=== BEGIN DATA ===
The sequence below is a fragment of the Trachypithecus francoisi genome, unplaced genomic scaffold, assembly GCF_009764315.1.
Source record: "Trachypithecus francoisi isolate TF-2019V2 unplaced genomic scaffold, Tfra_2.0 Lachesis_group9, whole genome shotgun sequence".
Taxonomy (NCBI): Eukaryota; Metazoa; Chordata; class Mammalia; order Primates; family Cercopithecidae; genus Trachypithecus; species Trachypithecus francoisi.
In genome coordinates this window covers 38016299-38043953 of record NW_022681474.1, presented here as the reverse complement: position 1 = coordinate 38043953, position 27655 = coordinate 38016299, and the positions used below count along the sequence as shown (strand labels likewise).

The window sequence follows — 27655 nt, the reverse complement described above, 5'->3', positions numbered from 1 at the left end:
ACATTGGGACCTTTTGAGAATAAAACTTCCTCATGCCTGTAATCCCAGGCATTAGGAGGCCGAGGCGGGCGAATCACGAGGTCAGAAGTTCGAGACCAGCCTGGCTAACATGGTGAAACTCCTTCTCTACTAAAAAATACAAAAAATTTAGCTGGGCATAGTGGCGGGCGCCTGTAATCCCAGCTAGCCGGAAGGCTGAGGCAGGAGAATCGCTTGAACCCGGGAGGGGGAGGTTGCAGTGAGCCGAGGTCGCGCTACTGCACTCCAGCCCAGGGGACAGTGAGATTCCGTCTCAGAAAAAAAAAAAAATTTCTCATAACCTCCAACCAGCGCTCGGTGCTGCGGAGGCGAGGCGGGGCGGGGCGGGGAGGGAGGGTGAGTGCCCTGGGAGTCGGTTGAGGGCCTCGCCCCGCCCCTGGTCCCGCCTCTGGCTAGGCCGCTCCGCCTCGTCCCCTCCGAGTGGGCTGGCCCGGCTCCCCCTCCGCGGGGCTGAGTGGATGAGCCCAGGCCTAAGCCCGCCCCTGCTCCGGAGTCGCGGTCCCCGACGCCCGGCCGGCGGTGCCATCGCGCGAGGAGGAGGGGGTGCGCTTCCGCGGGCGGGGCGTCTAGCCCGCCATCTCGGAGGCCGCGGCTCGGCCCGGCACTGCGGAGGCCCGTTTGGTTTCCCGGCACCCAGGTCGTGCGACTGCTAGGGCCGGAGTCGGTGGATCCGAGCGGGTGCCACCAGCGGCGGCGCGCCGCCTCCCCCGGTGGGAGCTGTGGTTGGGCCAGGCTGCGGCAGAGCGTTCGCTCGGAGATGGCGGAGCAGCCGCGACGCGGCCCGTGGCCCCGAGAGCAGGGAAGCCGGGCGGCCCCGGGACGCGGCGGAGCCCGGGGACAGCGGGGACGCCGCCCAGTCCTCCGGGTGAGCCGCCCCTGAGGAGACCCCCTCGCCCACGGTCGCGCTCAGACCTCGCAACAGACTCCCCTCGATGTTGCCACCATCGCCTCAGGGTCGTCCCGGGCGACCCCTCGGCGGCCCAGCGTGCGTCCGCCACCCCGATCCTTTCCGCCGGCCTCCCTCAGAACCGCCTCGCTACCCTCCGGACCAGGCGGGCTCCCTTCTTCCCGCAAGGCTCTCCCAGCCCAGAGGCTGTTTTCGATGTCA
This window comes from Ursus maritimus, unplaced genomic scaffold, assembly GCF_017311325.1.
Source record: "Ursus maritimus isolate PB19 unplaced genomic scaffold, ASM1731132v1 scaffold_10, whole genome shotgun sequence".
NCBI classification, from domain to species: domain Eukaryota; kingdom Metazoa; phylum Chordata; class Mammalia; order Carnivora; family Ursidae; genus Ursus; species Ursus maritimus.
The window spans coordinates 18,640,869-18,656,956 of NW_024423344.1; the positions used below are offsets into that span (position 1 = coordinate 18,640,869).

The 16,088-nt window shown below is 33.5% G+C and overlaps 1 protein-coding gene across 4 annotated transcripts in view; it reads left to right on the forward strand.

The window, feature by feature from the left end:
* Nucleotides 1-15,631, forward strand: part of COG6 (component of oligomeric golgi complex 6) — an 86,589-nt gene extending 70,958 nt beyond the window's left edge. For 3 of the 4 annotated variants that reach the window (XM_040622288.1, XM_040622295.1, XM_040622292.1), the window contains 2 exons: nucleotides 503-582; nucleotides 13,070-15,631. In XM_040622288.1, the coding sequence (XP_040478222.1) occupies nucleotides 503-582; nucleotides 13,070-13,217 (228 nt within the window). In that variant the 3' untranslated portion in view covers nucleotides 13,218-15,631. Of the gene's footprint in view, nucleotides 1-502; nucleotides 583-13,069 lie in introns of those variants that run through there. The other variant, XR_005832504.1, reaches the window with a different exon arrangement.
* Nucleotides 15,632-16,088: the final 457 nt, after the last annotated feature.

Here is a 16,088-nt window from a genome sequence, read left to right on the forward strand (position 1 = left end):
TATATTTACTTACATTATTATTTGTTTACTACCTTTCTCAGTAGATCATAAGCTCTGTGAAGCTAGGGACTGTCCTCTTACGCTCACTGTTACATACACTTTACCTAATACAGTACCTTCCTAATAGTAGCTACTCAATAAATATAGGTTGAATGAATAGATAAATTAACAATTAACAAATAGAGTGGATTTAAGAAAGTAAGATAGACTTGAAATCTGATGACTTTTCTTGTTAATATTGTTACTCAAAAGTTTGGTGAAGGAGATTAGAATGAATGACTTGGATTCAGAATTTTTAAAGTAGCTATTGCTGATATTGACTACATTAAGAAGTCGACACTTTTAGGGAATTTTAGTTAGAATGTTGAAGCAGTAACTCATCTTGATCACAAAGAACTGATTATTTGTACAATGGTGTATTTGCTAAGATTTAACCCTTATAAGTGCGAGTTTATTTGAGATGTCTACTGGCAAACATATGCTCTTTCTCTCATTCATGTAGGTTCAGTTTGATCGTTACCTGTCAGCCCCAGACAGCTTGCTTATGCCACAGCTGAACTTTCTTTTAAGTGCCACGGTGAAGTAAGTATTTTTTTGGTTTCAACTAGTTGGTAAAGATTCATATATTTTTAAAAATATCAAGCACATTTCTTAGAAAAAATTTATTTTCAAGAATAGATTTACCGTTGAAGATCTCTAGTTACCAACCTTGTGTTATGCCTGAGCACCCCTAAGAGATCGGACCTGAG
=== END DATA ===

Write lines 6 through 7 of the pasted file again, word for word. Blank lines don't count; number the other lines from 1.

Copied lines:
ACATTGGGACCTTTTGAGAATAAAACTTCCTCATGCCTGTAATCCCAGGCATTAGGAGGCCGAGGCGGGCGAATCACGAGGTCAGAAGTTCGAGACCAGCCTGGCTAACATGGTGAAACTCCTTCTCTACTAAAAAATACAAAAAATTTAGCTGGGCATAGTGGCGGGCGCCTGTAATCCCAGCTAGCCGGAAGGCTGAGGCAGGAGAATCGCTTGAACCCGGGAGGGGGAGGTTGCAGTGAGCCGAGGTCGCGCTACTGCACTCCAGCCCAGGGGACAGTGAGATTCCGTCTCAGAAAAAAAAAAAAATTTCTCATAACCTCCAACCAGCGCTCGGTGCTGCGGAGGCGAGGCGGGGCGGGGCGGGGAGGGAGGGTGAGTGCCCTGGGAGTCGGTTGAGGGCCTCGCCCCGCCCCTGGTCCCGCCTCTGGCTAGGCCGCTCCGCCTCGTCCCCTCCGAGTGGGCTGGCCCGGCTCCCCCTCCGCGGGGCTGAGTGGATGAGCCCAGGCCTAAGCCCGCCCCTGCTCCGGAGTCGCGGTCCCCGACGCCCGGCCGGCGGTGCCATCGCGCGAGGAGGAGGGGGTGCGCTTCCGCGGGCGGGGCGTCTAGCCCGCCATCTCGGAGGCCGCGGCTCGGCCCGGCACTGCGGAGGCCCGTTTGGTTTCCCGGCACCCAGGTCGTGCGACTGCTAGGGCCGGAGTCGGTGGATCCGAGCGGGTGCCACCAGCGGCGGCGCGCCGCCTCCCCCGGTGGGAGCTGTGGTTGGGCCAGGCTGCGGCAGAGCGTTCGCTCGGAGATGGCGGAGCAGCCGCGACGCGGCCCGTGGCCCCGAGAGCAGGGAAGCCGGGCGGCCCCGGGACGCGGCGGAGCCCGGGGACAGCGGGGACGCCGCCCAGTCCTCCGGGTGAGCCGCCCCTGAGGAGACCCCCTCGCCCACGGTCGCGCTCAGACCTCGCAACAGACTCCCCTCGATGTTGCCACCATCGCCTCAGGGTCGTCCCGGGCGACCCCTCGGCGGCCCAGCGTGCGTCCGCCACCCCGATCCTTTCCGCCGGCCTCCCTCAGAACCGCCTCGCTACCCTCCGGACCAGGCGGGCTCCCTTCTTCCCGCAAGGCTCTCCCAGCCCAGAGGCTGTTTTCGATGTCA
This window comes from Ursus maritimus, unplaced genomic scaffold, assembly GCF_017311325.1.